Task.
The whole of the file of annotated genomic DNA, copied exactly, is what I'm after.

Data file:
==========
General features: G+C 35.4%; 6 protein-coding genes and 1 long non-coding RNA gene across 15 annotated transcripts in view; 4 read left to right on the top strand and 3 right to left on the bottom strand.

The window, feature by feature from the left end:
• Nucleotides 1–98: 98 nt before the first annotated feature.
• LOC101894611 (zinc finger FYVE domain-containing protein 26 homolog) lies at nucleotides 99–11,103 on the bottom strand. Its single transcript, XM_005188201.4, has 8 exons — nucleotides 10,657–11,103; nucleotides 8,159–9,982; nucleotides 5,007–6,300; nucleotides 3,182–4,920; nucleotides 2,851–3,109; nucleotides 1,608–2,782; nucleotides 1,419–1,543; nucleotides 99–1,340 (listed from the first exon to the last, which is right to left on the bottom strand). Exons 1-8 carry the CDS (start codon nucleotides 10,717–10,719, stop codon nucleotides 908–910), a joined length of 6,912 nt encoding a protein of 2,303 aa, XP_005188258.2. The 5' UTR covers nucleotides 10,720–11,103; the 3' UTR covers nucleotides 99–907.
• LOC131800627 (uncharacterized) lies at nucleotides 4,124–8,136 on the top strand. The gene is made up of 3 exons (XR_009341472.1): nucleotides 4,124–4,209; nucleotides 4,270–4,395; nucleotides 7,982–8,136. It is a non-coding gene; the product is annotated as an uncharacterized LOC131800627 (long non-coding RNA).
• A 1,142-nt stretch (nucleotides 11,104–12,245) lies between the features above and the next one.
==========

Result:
General features: G+C 35.4%; 6 protein-coding genes and 1 long non-coding RNA gene across 15 annotated transcripts in view; 4 read left to right on the top strand and 3 right to left on the bottom strand.

The window, feature by feature from the left end:
• Nucleotides 1–98: 98 nt before the first annotated feature.
• LOC101894611 (zinc finger FYVE domain-containing protein 26 homolog) lies at nucleotides 99–11,103 on the bottom strand. Its single transcript, XM_005188201.4, has 8 exons — nucleotides 10,657–11,103; nucleotides 8,159–9,982; nucleotides 5,007–6,300; nucleotides 3,182–4,920; nucleotides 2,851–3,109; nucleotides 1,608–2,782; nucleotides 1,419–1,543; nucleotides 99–1,340 (listed from the first exon to the last, which is right to left on the bottom strand). Exons 1-8 carry the CDS (start codon nucleotides 10,717–10,719, stop codon nucleotides 908–910), a joined length of 6,912 nt encoding a protein of 2,303 aa, XP_005188258.2. The 5' UTR covers nucleotides 10,720–11,103; the 3' UTR covers nucleotides 99–907.
• LOC131800627 (uncharacterized) lies at nucleotides 4,124–8,136 on the top strand. The gene is made up of 3 exons (XR_009341472.1): nucleotides 4,124–4,209; nucleotides 4,270–4,395; nucleotides 7,982–8,136. It is a non-coding gene; the product is annotated as an uncharacterized LOC131800627 (long non-coding RNA).
• A 1,142-nt stretch (nucleotides 11,104–12,245) lies between the features above and the next one.